Learn more about Székesfehérvár

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Coordinates: 47.18877° 18.41384°

Image:Coat of Arms of Székesfehérvár.jpg
Country: Hungary
County: Fejér
Area: 170.89 km²
Population (2005):
- Density:
Postal code: 8000
Area code: 22
Coordinates: 47.18877° N 18.41384° E

Székesfehérvár listen  (German: Stuhlweißenburg, Latin: Alba Regia, colloquial Hungarian: Fehérvár, Croatian: Stolni Biograd, Serbian: Stoni Beograd / Стони Београд, Polish: Białogród, Slovak: Stoličný Belehrad) is a city in central Hungary, located around 65 km southwest of Budapest. It is inhabited by 106,346 people (2001), with 138,995 in the direct vicinity, and is the centre of Fejér county and the regional centre of Central Transdanubia. In the Middle Ages the city was a royal residence and the most important city of Hungary. 37 kings and 39 queen consorts were crowned, 15 rulers have been buried here, the diets were held and the crown jewels were kept here.


[edit] Etymology of the name

The city's name means "white castle with the chair/seat", and its translation to other related languages (German: Stuhlweißenburg, Croatian: Stolni Biograd, Serbian: Стони Београд, Turkish: İstolni Belgrad) means "white castle of/with the chair/table".

The word szék (meaning "seat") is related to its important role in the first centuries of the Kingdom of Hungary: székhely means a (royal) residence. The first kings of Hungary were crowned and buried here, so Székesfehérvár was a capital city of the country. The other capital was Esztergom.

[edit] History

[edit] Pre-Magyar

Image:Megyeszékhely - Fejér megye - Székesfehérvár.jpg
Aerial photography: Székesfehérvár - Hungary

The place has been inhabited since the 5th century BCE. In the Roman times the settlements were called Gorsium and Herculia. In the Middle Ages its Latin name was Alba Regalis/Alba Regia. The town was an important traffic junction between Lake Balaton and Lake Velencei, several trade routes led from here to the Balkans and Italy, to Buda and Vienna. (Today, the city is a junction of no less than seven railroad lines.)

[edit] Early Magyar

The Hungarian town was founded in 972 by High Prince Géza on four islands in the moors of the streams Gaja and Sárvíz. He also had a small stone castle built. Székesfehérvár was first mentioned in a document by the Bishopric of Veszprém, 1009, as Alba Civitas.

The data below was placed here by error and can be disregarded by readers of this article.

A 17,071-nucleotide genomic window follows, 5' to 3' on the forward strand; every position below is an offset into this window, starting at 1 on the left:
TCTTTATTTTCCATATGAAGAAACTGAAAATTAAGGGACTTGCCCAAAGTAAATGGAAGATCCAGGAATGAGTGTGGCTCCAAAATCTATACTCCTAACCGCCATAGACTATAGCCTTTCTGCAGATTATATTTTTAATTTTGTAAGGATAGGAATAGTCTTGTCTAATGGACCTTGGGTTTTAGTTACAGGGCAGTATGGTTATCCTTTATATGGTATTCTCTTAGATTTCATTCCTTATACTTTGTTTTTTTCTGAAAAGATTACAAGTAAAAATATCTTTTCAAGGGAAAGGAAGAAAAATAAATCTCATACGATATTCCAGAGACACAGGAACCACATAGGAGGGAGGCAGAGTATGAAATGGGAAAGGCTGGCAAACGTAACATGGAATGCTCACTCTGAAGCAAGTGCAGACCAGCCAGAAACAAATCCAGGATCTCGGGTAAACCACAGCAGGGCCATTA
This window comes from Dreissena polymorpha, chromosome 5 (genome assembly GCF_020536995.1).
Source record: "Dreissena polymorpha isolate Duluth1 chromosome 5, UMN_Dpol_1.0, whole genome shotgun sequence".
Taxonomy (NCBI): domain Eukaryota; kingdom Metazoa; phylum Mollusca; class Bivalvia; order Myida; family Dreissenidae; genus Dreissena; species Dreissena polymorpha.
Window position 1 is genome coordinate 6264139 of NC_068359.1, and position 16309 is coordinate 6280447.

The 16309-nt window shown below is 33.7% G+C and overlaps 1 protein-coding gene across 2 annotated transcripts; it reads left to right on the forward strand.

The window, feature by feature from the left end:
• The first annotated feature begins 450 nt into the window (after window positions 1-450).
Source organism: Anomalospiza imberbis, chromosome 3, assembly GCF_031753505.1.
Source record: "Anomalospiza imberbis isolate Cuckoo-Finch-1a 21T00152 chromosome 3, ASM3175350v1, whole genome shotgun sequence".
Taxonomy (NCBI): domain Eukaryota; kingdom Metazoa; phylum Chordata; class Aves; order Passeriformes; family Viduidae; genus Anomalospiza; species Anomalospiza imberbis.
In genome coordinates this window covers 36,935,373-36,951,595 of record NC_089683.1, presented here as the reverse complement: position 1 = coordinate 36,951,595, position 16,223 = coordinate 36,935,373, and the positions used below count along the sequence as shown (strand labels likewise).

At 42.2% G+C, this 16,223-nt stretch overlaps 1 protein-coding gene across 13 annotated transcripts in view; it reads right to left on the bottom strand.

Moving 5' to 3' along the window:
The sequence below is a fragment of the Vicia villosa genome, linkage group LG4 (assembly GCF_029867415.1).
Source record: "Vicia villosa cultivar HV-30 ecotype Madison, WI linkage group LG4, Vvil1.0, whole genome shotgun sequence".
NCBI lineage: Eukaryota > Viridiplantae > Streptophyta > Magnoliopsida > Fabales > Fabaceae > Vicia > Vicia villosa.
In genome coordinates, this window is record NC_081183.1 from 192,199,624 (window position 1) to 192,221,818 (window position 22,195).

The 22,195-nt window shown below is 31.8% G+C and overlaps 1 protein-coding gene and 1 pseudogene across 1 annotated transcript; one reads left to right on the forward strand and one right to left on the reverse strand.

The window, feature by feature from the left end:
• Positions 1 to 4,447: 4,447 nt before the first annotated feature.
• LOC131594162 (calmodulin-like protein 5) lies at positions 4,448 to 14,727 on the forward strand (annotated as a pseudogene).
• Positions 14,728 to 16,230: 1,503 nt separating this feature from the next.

Contrary to popular belief, Géza's son St. Stephen was not crowned here, because the basilica was completed only in 1039, one year after his death. Stephen granted town rights to the settlement, surrounded the town with a plank wall, had a provosty and a school built and under his rule the construction of the basilica began (it was built between 1003 and 1038). The settlement had about 3500 inhabitants at this time and was the royal seat for hundreds of years. 43 kings were crowned in Székesfehérvár (the last one in 1526) and 15 kings were buried here (the last one in 1540).

In the 12th century the town prospered, churches, monasteries and houses were built. It was an important station on the pilgrim road to the Holy Land. Andrew II issued the Golden Bull here in 1222. The Bull included the rights of nobles and the duties of the king, and the Constitution of Hungary was based on it until 1848. It is often compared to England's Magna Charta, which predates it by just seven years.

During the Mongol Invasion of Hungary (12411242) the invaders could not get close to the castle: they could not get through the surrounding marshes because of flooding caused by melting snow. In the 13th15th centuries the town prospered, several palaces were built. In the 14th century Székesfehérvár was surrounded by city walls.

[edit] Turkish

The Ottomans occupied the city after a long siege in 1543 and only after a sally ended in most of the defenders including the commander, György Varkoch, being locked out by wealthy citizens fearing they might incur the wrath of the Turks by a lengthy siege. They discovered after surrendering, however, that the Turks were not without a sense for chivalry and those responsible for shutting the defenders out were put to death. The city remained under Ottoman occupation for 145 years, until 1688, except for a short period in 1601 when it was re-occupied. The Ottomans destroyed most of the city, they demolished the cathedral and the royal palace, and they pillaged the graves of kings in the cathedral. They named the city Belgrade ("white castle") and built mosques. In the 16th17th centuries it looked like a Muslim city. Most of the original population fled.